Flood warning expires | SteamboatToday.com

Flood warning expires

The town of Hayden was mostly spared by the rising waters of Dry Creek last week, but minor flooding is expected to move east through Routt County as the Yampa and Elk rivers and their tributaries continue to swell with snowmelt.

A flood warning for Dry Creek in Hayden was canceled Monday evening.

Dry Creek flows into Hayden from the southeast, passes through the Routt County Fairgrounds and passes through the western edge of town before draining into the Yampa River.

Town, county and state officials monitored Dry Creek’s level last week after water spilled over the creek’s banks and flooded part of the fairgrounds and Dry Creek Park on April 5. Damage was minimal, but Hayden Town Manager Russ Martin said it would help officials plan for expansion of the park.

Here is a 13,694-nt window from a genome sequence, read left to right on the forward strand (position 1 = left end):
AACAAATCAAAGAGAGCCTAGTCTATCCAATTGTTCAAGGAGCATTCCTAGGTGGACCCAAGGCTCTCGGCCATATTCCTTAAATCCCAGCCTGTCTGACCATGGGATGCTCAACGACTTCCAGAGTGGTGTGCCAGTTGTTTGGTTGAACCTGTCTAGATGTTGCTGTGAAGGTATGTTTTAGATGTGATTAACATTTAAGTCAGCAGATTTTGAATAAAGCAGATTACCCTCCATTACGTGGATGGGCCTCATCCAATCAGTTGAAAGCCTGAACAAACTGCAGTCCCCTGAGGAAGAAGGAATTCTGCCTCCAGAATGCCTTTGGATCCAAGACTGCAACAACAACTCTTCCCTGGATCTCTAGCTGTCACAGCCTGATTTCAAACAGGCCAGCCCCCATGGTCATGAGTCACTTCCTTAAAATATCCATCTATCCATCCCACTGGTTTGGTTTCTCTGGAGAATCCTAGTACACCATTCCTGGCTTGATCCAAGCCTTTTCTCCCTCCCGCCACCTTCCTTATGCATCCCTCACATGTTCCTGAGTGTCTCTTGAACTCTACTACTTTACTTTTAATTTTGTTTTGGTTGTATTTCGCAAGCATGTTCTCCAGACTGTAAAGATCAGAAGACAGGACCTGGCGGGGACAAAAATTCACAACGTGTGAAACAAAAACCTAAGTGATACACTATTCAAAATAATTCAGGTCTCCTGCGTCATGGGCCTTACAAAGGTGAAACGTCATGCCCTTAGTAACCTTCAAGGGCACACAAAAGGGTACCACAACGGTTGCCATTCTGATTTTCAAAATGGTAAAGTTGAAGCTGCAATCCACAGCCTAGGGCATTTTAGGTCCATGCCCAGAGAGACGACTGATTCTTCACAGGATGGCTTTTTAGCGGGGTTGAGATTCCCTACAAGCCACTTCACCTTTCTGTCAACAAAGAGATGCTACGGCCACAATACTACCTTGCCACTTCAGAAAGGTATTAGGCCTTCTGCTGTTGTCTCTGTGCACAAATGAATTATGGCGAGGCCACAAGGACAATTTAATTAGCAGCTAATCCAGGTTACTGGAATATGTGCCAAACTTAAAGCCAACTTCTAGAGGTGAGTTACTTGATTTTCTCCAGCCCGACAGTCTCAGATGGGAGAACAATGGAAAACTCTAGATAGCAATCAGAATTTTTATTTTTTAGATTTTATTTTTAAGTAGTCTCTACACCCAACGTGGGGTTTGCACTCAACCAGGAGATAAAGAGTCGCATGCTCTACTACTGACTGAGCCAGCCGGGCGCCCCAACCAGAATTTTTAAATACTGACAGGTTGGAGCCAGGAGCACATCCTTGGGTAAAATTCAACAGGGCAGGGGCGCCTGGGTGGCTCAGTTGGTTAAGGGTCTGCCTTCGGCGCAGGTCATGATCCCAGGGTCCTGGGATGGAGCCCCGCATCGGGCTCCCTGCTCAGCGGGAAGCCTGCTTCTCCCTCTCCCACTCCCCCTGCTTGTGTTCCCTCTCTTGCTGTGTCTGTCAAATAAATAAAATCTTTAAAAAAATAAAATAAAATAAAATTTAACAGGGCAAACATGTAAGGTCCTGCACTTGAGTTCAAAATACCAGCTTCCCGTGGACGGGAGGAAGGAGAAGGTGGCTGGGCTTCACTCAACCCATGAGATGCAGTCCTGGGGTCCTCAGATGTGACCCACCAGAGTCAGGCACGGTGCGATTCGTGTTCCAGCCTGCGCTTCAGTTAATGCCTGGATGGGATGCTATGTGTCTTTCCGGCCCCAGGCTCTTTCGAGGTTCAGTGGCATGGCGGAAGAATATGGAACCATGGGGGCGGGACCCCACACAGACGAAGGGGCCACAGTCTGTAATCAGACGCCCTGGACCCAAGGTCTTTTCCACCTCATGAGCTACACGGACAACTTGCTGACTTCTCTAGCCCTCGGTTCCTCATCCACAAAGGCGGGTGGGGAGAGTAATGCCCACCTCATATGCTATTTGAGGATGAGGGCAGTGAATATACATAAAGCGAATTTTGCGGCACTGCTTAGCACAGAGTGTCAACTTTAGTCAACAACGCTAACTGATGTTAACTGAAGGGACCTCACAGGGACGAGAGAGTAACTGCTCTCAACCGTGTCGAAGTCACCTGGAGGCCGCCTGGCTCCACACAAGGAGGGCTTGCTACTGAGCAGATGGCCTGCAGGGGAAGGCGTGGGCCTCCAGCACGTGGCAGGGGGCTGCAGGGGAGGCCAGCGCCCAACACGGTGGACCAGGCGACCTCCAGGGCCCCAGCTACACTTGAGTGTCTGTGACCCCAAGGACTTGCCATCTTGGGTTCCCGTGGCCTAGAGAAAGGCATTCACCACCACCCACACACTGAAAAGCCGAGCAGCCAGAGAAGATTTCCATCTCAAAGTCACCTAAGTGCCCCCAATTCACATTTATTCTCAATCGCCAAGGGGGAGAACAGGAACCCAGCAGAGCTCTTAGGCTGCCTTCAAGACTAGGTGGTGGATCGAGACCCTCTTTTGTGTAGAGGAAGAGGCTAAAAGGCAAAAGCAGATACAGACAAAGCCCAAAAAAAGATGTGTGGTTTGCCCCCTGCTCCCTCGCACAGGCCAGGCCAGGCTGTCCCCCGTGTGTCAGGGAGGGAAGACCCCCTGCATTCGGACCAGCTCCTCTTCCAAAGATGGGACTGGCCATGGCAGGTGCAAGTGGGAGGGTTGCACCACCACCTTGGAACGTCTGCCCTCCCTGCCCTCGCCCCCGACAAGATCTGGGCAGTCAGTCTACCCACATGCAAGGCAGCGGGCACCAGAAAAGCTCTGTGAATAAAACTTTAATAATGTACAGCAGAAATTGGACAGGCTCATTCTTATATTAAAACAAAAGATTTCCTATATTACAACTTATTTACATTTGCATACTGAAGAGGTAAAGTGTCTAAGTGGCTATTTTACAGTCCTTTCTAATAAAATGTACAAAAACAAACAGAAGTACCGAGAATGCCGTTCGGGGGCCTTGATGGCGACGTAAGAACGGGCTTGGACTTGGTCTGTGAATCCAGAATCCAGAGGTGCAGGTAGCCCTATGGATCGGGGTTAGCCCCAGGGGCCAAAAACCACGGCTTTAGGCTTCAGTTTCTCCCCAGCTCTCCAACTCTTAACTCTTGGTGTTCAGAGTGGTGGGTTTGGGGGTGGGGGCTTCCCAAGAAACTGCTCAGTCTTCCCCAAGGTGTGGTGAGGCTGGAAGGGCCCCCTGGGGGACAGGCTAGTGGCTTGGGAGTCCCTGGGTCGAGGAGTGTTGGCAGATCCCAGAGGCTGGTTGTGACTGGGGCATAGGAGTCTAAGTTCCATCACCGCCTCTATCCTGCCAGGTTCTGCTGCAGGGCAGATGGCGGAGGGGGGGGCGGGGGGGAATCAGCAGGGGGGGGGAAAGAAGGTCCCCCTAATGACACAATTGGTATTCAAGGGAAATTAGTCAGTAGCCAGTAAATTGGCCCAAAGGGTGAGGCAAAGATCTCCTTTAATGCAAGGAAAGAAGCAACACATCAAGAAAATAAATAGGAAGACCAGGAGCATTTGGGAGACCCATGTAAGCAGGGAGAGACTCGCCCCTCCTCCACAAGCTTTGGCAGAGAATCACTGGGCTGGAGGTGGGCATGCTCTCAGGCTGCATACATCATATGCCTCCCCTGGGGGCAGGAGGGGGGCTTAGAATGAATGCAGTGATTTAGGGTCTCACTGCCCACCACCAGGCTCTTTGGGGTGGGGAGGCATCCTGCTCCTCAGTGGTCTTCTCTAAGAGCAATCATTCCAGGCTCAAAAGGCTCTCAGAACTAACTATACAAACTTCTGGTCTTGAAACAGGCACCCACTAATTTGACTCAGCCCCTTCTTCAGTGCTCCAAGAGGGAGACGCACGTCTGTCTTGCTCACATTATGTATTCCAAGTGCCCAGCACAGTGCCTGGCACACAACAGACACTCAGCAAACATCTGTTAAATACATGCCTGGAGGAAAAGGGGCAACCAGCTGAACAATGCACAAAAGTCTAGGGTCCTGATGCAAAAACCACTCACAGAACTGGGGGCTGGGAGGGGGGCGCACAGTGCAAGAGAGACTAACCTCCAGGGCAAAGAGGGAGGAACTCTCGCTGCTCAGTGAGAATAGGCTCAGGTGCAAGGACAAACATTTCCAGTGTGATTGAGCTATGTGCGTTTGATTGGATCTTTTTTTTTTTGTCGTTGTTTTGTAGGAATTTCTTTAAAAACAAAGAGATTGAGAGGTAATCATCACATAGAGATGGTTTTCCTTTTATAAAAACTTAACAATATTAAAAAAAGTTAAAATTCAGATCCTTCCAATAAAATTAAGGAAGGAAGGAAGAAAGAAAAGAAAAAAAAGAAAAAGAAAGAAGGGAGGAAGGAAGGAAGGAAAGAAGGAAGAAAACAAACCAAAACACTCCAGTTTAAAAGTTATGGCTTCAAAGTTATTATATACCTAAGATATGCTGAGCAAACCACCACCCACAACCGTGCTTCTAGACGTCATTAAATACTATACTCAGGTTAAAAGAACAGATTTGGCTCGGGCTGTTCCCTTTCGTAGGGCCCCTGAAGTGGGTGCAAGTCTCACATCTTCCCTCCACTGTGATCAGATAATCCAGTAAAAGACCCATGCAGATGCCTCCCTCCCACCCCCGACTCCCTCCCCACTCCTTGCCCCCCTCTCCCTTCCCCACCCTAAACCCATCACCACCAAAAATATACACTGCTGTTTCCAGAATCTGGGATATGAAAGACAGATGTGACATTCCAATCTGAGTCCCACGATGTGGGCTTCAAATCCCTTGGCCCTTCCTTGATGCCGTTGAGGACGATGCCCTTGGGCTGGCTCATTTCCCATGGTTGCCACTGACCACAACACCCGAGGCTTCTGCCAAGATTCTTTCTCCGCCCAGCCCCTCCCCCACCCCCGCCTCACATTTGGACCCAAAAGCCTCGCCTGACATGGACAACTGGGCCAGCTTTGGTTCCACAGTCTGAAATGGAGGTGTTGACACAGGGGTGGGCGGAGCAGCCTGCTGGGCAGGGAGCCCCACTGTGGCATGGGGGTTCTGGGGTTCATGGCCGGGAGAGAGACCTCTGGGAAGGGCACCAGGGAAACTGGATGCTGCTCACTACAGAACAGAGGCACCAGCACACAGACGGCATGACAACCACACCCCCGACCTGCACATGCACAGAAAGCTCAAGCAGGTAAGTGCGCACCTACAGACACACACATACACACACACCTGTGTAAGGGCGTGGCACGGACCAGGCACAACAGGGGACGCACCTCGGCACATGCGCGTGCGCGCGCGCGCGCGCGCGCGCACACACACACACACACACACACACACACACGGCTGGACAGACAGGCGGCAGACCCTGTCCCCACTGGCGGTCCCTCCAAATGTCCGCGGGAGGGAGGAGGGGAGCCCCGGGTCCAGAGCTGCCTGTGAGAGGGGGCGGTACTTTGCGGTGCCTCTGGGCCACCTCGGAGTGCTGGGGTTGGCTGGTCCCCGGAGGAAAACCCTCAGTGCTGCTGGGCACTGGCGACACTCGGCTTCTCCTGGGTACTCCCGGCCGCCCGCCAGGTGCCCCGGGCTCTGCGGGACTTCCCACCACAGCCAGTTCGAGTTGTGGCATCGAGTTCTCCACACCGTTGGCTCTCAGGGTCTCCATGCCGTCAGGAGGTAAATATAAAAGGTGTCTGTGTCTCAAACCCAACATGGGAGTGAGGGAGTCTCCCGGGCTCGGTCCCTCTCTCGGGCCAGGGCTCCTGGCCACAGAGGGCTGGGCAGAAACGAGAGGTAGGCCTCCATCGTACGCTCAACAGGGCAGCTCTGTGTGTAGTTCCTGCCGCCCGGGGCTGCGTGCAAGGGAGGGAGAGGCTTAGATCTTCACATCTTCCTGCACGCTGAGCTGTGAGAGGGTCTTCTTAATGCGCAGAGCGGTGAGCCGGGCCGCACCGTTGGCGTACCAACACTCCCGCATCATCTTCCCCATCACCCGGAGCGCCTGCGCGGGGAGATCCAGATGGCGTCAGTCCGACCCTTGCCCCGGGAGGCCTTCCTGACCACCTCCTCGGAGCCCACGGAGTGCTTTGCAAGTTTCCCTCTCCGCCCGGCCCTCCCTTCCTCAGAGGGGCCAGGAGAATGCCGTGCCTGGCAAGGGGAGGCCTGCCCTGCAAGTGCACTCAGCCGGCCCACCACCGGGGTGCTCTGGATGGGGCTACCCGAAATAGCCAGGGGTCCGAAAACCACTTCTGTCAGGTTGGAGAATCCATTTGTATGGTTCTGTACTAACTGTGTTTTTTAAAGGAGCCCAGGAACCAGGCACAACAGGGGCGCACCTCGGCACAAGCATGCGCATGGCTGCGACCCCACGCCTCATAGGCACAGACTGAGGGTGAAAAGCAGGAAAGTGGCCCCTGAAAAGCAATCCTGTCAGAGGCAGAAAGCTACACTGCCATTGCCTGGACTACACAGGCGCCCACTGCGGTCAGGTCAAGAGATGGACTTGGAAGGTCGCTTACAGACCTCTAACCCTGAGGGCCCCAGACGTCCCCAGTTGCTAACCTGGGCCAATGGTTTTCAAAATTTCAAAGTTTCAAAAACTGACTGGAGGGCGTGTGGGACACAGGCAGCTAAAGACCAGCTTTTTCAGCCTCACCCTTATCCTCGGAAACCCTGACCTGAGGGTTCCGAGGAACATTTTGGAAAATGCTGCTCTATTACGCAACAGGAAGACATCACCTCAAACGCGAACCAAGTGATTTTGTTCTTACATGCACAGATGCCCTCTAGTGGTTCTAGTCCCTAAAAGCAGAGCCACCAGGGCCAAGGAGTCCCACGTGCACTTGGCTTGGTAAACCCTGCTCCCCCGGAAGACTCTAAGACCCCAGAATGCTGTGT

The National Weather Service in Grand Junction forecast rising waters this week on the Yampa and its tributaries. The Elk River and Elkhead Creek also are expected to experience high water this week. None are expected to exceed flood stage, but minor flooding in lowland areas is likely.

“Water is coming up higher as you move east, and that is a very natural thing,” said Chuck Vale, Routt County’s director of emergency management.

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The Yampa’s streamflow in downtown Steamboat Springs is above its historical average for this time of year, according to the U.S. Geological Survey. On Tuesday afternoon, the flow was measured at about 815 cubic feet per second. The historic average for the date is 506 cubic feet per second.

Rising temperatures have resulted in low-elevation snowmelt, causing water levels in Dry Creek, the Yampa and other local waterways to rise.

The National Weather Ser–vice forecast cooler weather this week, which should slow melting snowpacks. The snowpack in the Yampa River Basin is at 112 percent of its average. The cool down will be brief, with temperatures in the 70s expected at the end of the week.